Teaching Multicultured Students: Culturism and Anti-Culturism in School Classrooms

By Alex Moore | Go to book overview

7

Working with Bidialectal Students

‘Standard English’, Power and the Pathologization of Difference

It is very important that children in our primary schools learn…to read and spell, and to write in proper English.

(Thatcher 1987, emphasis in original)

It would be perverse for schools to acknowledge and value the language of Punjabi or Italian children, while criticising and rejecting non-standard British dialects.

(Edwards 1987)

By bidialectal students, I mean students who may habitually operate in one dialect of a specific language (for example, ‘standard English’) in one set of situations (such as the school classroom) and in another dialect of the same language in other situations (such as the school playground or the home).

In terms of school experience, there are clearly likely to be significant areas of difference between bilingual and bidialectal students just as there are likely to be key similarities. The bidialectal students whose experiences I shall be describing were, for example, all ‘simultaneous bidialectals’ (as is typically though not inevitably the case), while the bilingual students I have written about were all ‘sequential bilinguals’. 1 They were also able to make immediate ‘surface sense’ of the vast majority of their teachers’ instructions, because—in the receptive sense—they were already fluent in the forms of English used by their teachers. Similarly, it was not difficult for them to gain extra guidance if needed from other English-speaking students in the classroom. In common with bilingual students, however, these bidialectal students were, as we shall see, systematically marginalized by a culturally biased school curriculum, imposed by central government, that was outcome-monitored through public tests and examinations and that typically pressed teachers into the service of reproducing and validating dominant cultural forms and values whether they wanted to or not. As with the bilingual students, this essentially curricular marginalization was typi-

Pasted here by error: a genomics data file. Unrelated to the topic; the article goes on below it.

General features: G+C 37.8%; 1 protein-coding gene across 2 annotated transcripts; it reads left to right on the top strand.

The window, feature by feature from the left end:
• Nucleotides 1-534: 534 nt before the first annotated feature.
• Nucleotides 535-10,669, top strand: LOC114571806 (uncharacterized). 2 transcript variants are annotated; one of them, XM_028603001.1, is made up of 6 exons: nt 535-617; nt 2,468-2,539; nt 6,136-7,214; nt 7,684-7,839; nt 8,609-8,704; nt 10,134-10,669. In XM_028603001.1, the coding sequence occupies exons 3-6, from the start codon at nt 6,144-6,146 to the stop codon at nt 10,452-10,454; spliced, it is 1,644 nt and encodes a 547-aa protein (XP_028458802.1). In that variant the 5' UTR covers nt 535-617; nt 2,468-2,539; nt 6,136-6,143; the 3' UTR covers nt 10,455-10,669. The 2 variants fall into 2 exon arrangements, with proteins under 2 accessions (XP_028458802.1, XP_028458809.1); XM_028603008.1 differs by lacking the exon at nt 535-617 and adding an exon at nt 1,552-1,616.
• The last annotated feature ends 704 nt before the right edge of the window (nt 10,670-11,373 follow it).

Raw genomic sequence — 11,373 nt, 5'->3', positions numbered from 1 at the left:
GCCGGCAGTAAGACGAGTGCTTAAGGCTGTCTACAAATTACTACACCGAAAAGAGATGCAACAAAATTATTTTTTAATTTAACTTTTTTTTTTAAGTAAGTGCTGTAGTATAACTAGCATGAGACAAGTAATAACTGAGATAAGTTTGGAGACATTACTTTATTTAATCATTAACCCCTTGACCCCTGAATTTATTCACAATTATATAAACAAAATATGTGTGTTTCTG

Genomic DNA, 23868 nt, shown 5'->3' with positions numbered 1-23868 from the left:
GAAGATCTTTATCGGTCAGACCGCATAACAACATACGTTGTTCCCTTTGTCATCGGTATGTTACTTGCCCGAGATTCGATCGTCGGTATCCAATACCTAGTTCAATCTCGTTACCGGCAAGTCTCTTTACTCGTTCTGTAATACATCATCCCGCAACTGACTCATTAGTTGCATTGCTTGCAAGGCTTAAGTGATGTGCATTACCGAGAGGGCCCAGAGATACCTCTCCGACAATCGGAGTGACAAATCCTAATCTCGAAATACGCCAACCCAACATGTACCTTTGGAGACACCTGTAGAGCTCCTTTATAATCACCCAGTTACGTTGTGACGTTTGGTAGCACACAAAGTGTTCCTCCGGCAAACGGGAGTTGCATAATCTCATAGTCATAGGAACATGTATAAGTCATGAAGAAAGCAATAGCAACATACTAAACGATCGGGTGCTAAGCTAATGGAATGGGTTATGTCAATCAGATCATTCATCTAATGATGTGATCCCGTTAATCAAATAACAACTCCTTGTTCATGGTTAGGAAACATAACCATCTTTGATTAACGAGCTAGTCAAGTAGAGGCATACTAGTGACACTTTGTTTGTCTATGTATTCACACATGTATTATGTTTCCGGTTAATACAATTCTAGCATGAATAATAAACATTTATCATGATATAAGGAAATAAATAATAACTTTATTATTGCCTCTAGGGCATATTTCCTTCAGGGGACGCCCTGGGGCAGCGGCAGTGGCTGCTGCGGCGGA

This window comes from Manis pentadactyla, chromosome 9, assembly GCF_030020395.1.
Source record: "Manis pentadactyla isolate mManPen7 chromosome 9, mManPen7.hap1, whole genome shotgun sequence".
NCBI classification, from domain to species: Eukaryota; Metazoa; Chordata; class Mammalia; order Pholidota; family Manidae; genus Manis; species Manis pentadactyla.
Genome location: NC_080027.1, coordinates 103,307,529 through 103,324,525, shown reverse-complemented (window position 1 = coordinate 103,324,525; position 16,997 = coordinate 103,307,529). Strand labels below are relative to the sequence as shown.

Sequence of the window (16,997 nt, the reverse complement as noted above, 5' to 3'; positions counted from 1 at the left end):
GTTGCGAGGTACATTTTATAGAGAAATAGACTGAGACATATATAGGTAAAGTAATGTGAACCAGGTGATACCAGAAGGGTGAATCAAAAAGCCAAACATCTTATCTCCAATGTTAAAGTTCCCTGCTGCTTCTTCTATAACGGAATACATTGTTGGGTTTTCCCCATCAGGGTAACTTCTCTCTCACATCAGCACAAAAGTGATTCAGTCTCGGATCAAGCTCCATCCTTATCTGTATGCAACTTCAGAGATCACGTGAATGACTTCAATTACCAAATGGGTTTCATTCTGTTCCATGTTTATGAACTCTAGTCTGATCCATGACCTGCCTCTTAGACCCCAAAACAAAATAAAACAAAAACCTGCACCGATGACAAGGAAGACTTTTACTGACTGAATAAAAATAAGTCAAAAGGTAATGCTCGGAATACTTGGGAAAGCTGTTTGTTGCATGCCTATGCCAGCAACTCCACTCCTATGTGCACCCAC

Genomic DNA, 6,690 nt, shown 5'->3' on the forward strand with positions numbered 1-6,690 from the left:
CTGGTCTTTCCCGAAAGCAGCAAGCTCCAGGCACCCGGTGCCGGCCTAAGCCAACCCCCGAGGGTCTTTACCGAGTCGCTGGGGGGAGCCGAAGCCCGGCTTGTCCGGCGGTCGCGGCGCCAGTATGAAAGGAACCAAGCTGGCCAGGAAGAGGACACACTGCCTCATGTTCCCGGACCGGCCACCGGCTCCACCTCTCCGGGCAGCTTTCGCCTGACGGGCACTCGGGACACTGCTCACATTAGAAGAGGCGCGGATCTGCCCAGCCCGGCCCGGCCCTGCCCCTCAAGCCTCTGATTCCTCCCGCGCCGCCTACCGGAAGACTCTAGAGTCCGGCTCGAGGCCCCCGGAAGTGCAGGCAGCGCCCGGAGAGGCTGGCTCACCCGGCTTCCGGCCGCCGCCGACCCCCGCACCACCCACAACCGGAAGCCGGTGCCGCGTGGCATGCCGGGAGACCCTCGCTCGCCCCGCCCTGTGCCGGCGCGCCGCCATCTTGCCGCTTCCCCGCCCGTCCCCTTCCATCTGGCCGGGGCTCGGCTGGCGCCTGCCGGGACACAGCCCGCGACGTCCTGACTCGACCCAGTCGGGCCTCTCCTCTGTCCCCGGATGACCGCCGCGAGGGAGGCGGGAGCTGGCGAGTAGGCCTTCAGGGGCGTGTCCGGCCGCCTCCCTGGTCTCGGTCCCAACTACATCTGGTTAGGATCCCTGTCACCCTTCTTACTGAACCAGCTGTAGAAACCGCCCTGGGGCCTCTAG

-126-

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Teaching Multicultured Students: Culturism and Anti-Culturism in School Classrooms
Table of contents

Table of contents

  • Title Page iii
  • Contents v
  • Figures vii
  • Acknowledgements ix
  • Series Editor’s Preface xi
  • 1 - Themes and Perspectives 1
  • 2 - Marginalizing Bilingual Students 16
  • 3 - Bilingual Education Theory 43
  • Notes 59
  • 4 - Symbolic Exclusion 62
  • 5 - Partial Inclusion 82
  • 6 - Partial Inclusion 101
  • 7 - Working with Bidialectal Students 126
  • 8 - Exercises in Illumination 153
  • 9 - Afterword 175
  • References 186
  • Index 196
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